There have been rumblings in the space claiming that tiered support is dead.
It’s easy to see why, as this model is the source of much customer frustration. Who wants to verify identity, ask a question to an agent, only to be passed on to another? Who wants that merry-go-round?
And yet as long as customer support departments have been around, this “Tiered” or “Level” model of support has been the typical way of addressing customer issues.
What is Tiered Support?
To put it simply: newly hired support agents get put into the “Tier 1” group to handle basic customer questions. Any issues that are above basic knowledge are passed to “Tier 2” to address.
But if you strip this model away, it can necessitate a lot of training – and therefore, a mess, if agents aren’t trained properly.
There are many arguments for and against. So we asked five real-life experts we trust. They gave us real answers, based on real experiences.
Liz Drews | Head of Customer Support Services at Onboard
My Support team strives to provide the same level of support to every customer that reaches out. Why? Because each customer can grow our business in ways, we may not immediately see. This makes it worth the attention and care to ensure each customer feels heard and valued by my team.
The other aspect is that we are all humans striving to be the best we can be, so providing the same level of support to each human is the best way to leave a positive mark on anyone’s day.
Jennifer Castillo | Director of Customer Support at DocNetwork.org
Using tiered levels of support is a two-edged sword. While it can free up your experienced agents to handle more complicated issues, it also leads to some of your customers being passed from one agent to another to resolve a problem. There is a lot of evidence to show that passing customers to more than one agent negatively affects their experience and perception of the quality of service they were offered.
We train all of our agents thoroughly, and we rely on collaboration between team members, our internal knowledge base, and our support site to help new agents provide the high level of service that our customers expect.
Peter Analore | VP of Customer Success at OnShift
The “one size fits all” service model is extinct. Today’s B2B customers expect the same personalized service experiences they’re receiving from our B2C counterparts. Companies that don’t recognize this and cling to antiquated service philosophies will lose out in the marketplace. The modern service organization leverages technology, agile principles, and engaged employees to deliver the differentiated experiences that customers desire.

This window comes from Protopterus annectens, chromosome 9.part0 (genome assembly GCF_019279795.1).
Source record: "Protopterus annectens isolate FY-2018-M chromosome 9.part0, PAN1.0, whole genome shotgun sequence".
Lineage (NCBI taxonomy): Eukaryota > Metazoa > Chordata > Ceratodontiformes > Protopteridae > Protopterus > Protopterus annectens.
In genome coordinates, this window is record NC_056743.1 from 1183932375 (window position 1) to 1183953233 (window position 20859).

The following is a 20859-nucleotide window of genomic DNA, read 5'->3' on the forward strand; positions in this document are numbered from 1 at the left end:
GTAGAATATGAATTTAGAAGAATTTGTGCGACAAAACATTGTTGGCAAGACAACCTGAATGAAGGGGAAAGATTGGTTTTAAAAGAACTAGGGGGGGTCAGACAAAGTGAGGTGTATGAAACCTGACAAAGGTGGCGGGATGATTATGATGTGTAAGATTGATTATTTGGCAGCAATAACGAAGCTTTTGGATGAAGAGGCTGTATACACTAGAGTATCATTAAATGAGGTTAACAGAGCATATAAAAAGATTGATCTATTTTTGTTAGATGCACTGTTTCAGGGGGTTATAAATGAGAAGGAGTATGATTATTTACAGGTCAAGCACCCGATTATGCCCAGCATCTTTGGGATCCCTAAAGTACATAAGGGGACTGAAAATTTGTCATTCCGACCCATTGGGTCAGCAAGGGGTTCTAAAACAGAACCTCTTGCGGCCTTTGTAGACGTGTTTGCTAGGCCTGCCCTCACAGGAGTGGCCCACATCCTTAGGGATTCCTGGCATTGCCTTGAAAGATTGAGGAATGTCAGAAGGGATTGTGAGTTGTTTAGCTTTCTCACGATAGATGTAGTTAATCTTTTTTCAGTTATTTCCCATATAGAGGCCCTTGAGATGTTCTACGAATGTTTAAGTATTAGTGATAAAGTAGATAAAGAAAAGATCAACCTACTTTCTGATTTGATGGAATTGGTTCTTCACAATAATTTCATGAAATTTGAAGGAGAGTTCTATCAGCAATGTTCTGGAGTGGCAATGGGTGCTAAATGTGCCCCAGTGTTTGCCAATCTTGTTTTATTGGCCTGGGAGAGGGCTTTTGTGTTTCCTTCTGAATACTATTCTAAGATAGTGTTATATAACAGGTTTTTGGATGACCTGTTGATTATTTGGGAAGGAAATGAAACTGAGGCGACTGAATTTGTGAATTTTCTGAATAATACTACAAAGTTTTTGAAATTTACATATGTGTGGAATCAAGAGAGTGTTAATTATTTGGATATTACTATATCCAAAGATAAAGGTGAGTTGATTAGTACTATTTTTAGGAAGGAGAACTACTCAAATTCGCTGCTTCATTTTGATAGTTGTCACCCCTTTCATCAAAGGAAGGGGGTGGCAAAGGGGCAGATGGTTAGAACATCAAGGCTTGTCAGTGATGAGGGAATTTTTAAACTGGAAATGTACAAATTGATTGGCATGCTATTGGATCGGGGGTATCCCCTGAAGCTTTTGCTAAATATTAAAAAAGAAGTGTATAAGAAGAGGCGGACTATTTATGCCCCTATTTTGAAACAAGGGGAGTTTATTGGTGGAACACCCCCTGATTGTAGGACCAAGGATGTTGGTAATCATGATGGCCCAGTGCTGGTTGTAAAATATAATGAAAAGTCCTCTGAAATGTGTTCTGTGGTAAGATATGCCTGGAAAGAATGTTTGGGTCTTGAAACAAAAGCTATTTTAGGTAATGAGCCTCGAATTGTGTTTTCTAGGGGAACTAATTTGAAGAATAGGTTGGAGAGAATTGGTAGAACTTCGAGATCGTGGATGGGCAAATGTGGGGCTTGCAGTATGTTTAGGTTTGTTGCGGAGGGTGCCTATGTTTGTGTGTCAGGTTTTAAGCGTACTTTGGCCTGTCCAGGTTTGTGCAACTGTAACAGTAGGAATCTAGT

Virginia Ulrich | Head of Customer Support at Sourcegraph
Having been there, done that with levels a few times, I advocate strongly against them.
Flat support leaves customers with less anxiety. They know when they hear back from someone, that is the person responsible for helping them. They don’t have to worry about long gaps being pushed form one queue to another.
Flat support gives the team a break. Only working on long-running, super complex issues takes a toll. Being able to balance it out with quick wins can provide the team with a healthy sense of completion and break from really hard things.
Flat support also makes it easier to navigate the constant guessing game that is predicting case volume. It’s hard enough as-is … why complicate it with having to predict it for multiple levels?
I consistently find that flat support teams are healthier, require less headcount, and can do more because of these positive benefits.
Justin Hein | Customer Support Engineering at Check, Inc
Well, it’s complicated. It takes a lot of planning and strategy to deploy a tiered model that aligns to different customer segments. As an example, if you already have been providing a certain SLA to your VIP customers, do you change that for them if they don’t pay for premium support? Do you just include it in the next upsell cycle? What if they want more than that? Determining what mediums you provide to which customers also becomes complicated as you have to have a pretty robust support model with accurate headcount modeling to support several mediums at differing levels of support.
For us, we work with our customers to provide access to the support they need, which our Customer Success Managers work to align on. So sometimes this requires our support team to flex and provide access through alternative channels, hold ourselves to tighter SLAs, or provide some program management responsibilities.
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